Thank you to everyone who participated in the survey!


Meet the MUN Institute Program Managers

model united nations summer camp

The MUN Institute is a huge endeavor – so many people put in hard work all year round so that our students have unforgettable experiences each summer. The MUN Institute Program Managers are especially dedicated – they serve as the directors for each program and location, and they have been trained to ensure that the MUN Institute is a safe, fun, and educational environment for every student. They work in conjunction with the rest of our staff, including the Program Directors, MUN Mentors, and Residential Counselors.

First up is Ibrahim El-Kazaz, an Egyptian American currently living in Istanbul, Turkey. Over the past 6 years, he has attended various Model UN Simulations across the globe and has experience with a number of different MUN formats including THIMUN, North American, and UN4MUN procedures. First trained by Best Delegate in 2014, Ibrahim has gone on to teach Model UN in India and South Korea.

WIMUN model united nations summer camp

Ibrahim delivering a speech at the United Nations Headquarters for WIMUN 2017.

In February of this year, Ibrahim served as the Secretary-General of the WFUNA International Model United Nations (WIMUN) conference, for which over 1,000 came to New York City to discuss global issues. The Secretary-General of a conference is in charge of managing staff, coordinating logistics, and ensuring that all delegates have a safe and unforgettable educational experience.

Ibrahim also has extensive experience teaching Model UN in the United States. He served as a MUN Mentor at the MUN Institute during the summer of 2016, and is greatly looking forward to serving as a Program Manager this summer. In addition, Ibrahim also served as the head of MUN Training in his university in Istanbul, and worked as the Assistant Director of THIMUN Online MUN for three years.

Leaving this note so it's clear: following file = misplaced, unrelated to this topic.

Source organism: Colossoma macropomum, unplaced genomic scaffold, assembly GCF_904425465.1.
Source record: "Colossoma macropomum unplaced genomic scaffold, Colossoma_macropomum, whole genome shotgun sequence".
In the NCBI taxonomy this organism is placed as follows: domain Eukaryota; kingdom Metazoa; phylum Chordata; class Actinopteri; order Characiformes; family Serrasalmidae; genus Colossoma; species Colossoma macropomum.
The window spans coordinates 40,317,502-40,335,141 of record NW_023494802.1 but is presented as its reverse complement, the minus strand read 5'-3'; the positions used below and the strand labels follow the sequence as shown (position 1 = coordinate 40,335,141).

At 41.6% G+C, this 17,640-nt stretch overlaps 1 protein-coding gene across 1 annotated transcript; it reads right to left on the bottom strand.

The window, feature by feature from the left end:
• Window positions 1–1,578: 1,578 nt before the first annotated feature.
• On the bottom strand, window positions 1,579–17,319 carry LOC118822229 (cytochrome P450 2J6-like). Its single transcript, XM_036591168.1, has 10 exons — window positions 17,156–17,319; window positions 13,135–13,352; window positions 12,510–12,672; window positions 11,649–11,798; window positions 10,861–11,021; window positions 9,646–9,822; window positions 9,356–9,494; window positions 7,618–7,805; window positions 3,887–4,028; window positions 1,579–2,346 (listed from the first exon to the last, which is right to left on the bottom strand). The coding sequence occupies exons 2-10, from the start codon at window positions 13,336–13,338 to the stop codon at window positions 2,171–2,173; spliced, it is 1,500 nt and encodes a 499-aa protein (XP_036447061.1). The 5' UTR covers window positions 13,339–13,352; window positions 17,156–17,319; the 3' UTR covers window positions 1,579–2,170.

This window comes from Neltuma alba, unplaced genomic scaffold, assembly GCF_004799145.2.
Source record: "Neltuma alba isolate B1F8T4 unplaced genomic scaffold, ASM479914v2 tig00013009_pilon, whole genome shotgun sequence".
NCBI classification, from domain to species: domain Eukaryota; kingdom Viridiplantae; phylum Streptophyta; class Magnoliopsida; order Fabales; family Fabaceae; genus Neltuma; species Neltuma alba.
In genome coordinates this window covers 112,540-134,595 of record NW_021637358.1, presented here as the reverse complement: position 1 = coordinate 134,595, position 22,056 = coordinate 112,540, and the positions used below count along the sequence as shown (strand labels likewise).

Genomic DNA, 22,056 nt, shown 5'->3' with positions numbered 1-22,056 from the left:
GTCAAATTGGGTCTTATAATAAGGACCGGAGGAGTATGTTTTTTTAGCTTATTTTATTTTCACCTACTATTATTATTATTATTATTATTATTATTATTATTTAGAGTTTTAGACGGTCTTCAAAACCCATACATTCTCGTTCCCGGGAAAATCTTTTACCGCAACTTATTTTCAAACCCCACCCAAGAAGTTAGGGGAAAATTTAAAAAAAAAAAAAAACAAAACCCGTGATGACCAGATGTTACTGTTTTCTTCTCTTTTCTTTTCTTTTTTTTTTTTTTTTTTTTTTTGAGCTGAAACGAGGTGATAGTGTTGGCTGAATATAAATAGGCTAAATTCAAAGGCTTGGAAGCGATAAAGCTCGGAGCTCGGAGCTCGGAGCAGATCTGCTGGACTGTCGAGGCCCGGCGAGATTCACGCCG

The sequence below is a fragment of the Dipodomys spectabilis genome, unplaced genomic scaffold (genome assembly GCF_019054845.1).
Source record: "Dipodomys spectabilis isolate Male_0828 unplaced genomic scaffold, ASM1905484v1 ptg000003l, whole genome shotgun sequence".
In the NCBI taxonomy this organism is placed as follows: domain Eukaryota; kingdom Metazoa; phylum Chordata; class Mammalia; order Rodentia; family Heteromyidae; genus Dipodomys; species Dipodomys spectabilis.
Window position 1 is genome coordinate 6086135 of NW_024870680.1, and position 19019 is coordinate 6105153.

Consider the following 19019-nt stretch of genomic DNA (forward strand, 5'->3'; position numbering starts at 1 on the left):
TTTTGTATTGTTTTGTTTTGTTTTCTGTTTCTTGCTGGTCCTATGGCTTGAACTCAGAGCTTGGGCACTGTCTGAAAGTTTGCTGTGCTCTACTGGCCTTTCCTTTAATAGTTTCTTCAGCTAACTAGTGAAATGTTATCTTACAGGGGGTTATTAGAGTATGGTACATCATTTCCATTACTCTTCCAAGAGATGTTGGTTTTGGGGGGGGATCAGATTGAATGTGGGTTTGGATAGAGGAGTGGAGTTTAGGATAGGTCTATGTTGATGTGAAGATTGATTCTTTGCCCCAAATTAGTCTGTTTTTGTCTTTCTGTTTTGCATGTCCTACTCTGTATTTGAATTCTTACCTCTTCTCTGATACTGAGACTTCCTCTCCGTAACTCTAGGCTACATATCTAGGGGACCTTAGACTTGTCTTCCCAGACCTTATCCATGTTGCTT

Regarding how MUN has shaped Ibrahim’s life, he said that, “MUN has given me a lot of self confidence, and helped me discover that I want to live a fulfilling life filled with travel and helping others. Teaching MUN helped me realize I want to teach in the future as well. And traveling and teaching MUN has meant that I’ve met people around the world that have opened my eyes and allowed me to see a lot of the world. I’m always grateful to everything MUN has taught me as well as all of the opportunities it has offered me over the years.”

Next up is Lala Kumakura, who has lived in many countries including Brazil and Japan, but currently resides in New York City. Despite moving around frequently, one thing has remained constant in her life: Model UN. Lala has founded and led Model UN programs for both the high school and collegiate level in different countries. She has over 8 years of MUN leadership experience, during which she served as MUN Club President at Fordham University and Director-General of FORMUNC.

Last year, Lala traveled to Kolkata, India in order to work on various community service projects.

Last year, Lala traveled to Kolkata, India in order to work on various community service projects.

Currently, Lala is serving as an NGO Youth Representative to the United Nations, where she regularly attends high-level UN briefings and events, take part in planning meetings with other youth representatives, and strengthens relationships between the UN and the greater New York City community. Lala is also a Team Director for the recently-established non-profit organization World for Refugees, which is a youth-led, refugee-led campaign dedicated to raising awareness for the global refugee crisis throughout the world and providing a platform for refugees to share their stories.

Lala served as a MUN Mentor for the 2016 MUN Institute, and has served as the Editor of MUNI Alumni & Community on Best Delegate’s Media Team since last fall. A proud alumna of the MUN Institute herself, Lala is very much looking forward to being a Program Manager at the program this summer.

On Lala’s Model UN experience, she says that, “Especially with the MUN Institute, Model UN has helped me gain confidence and learn about leadership. Whether I am presenting a project or interning at the UN Headquarters, I have been able to apply Model UN skills in ways that I never would have imagined. I am thrilled to work with our talented staff to create a fun and enriching experience for our students!”


Model UN and Senior Year